Scaffolding? What is happening at the chapels? Well the ‘Friends’ have no more idea than you do! Watch this space and we will try and find out………
When we all got up to heavy rain this morning we wondered if the visit of the RHS Heart of England in Bloom judges to Brandwood End might be a wash out, but by lunch time the sun was shining and Brandwood End was looking at its best.
Volunteers work within Brandwood End all year round doing all sorts of activities. Their work ranges from litter picks, gardening, historical research, environmental projects, to carrying out surveys, attending meetings and making grant applications. You probably don’t see us, but we hope you see the effect we have in the cemetery.
The Friends of Brandwood End work with Bereavement Services staff and horticultural contractors to try and improve the ‘visitor’ experience in the cemetery. You may be visiting the grave of a loved one, or walking through as a short cut, carrying out grave research or just enjoying the peace and quiet. Whatever your reason, we hope it creates a pleasant interlude in your day.
Today we found a local family enjoying their snacks in the Civilian Garden of Remembrance. We are so glad to see people relaxing in this beautiful, peaceful area.
It was lovely to meet some of the newly formed ‘Friends of Lye and Wollescote Cemetery’ as they paid a visit to Brandwood End. They were amazed at the size and the beauty of the tree lined avenues and monuments. FBEC have been in contact with West Midlands Historic Buildings Trust as they were seeking our advice on how we had formed our ‘Friends’ group.
Dudley Council transferred Lye and Wollescote Chapels to West Midlands Historic Buildings Trust, who made an Heritage Lottery application for the site to be renovated and it is now to be used as the Registry Office for the area with a resident Registrar. The Friends themselves were not involved in the funding bid or the restoration as work was more or less completed prior to their formation. We wish them luck with their group.
If you would like to see what has been achieved at their site you can follow this link .
‘Heritage Stone Access’ began work this week to clear shrubbery and re-fix loose and fallen masonry on the chapels, in an effort to slow deterioration pending funding being available to undertake renovation work.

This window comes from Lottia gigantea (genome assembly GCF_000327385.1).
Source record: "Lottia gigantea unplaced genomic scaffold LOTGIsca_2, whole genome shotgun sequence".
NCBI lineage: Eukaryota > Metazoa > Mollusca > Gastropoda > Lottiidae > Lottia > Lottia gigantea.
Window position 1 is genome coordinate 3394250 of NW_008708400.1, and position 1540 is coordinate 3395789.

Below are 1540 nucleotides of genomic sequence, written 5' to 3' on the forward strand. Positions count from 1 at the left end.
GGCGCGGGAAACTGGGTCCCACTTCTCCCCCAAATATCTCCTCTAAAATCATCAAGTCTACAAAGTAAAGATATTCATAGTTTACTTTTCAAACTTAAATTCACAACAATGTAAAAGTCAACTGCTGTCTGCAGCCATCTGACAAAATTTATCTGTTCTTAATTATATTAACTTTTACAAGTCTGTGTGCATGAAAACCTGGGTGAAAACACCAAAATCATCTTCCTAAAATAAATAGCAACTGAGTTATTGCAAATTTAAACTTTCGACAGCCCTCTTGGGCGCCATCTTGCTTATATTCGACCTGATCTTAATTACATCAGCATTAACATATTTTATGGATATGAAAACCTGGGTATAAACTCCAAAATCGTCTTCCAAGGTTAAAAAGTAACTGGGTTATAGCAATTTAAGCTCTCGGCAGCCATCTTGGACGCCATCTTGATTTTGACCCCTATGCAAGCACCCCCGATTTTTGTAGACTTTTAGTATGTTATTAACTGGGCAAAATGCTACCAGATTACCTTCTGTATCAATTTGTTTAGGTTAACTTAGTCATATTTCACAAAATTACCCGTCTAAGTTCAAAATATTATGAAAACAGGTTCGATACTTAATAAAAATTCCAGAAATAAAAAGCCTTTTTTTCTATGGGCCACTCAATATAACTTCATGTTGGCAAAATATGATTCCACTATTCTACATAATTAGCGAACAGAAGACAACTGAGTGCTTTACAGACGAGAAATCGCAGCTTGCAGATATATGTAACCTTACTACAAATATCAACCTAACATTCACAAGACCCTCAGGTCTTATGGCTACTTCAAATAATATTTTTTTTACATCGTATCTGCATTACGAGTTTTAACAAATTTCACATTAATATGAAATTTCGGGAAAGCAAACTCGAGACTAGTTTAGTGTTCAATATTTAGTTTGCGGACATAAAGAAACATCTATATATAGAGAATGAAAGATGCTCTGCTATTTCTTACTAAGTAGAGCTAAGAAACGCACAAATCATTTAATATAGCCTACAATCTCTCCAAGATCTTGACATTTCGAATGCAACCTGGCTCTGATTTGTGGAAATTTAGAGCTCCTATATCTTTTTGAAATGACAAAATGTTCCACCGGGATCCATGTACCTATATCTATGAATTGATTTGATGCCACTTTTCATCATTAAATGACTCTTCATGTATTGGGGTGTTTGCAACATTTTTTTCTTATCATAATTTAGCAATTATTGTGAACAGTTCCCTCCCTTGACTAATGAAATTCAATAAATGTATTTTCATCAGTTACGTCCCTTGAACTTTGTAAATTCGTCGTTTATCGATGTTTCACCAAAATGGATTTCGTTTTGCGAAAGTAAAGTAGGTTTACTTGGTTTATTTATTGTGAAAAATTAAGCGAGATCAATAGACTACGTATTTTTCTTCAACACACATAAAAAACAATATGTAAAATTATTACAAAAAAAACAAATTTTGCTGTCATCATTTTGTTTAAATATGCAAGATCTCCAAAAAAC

As we all know, money is tight in Birmingham City Council and therefore renovation of the chapels remains some way off. (The majority of grant applications would demand match funding as a minimum from the site/building owners- BCC)
Bereavements Department are keen, along with the Friends, to try and keep the Chapels from deteriorating further during this lean period so have engaged a reputable company, with a good history of work on heritage buildings, to carry out various works. This includes making the building ‘pigeon proof’. (Large amounts of pigeon poo have already been professionally removed!) Shrubbery has also been sprayed with weed killers and partially removed.
Those eagled eyed visitors to the cemetery will have noticed that since the pigeons have been denied access to the buildings they have taken to roosting on the tower and creating quite a mess! Whilst on site the contractors will also be re-fixing masonry that has fallen (as seen across). We all watch with interest.
As mentioned in the article below, the clearance of ‘self set’ trees growing on, or close to graves has now started. If you are familiar with the cemetery you can see, from the photographs below, what a difference it will make. Many graves that have been hidden for years have been exposed and the view across the section has now been opened up. This work will also mean that the tree lined avenues will now appear more defined.
If you look carefully in the photograph you will see the size of some of the felled trees that have obscured (piled to the right) both graves and views. None of the felled trees were part of the original planting.
This open view across the cemetery hasn’t been seen for many years.
Hopefully this will also mean that family members may be able to trace graves they thought were lost forever, and consider their restoration.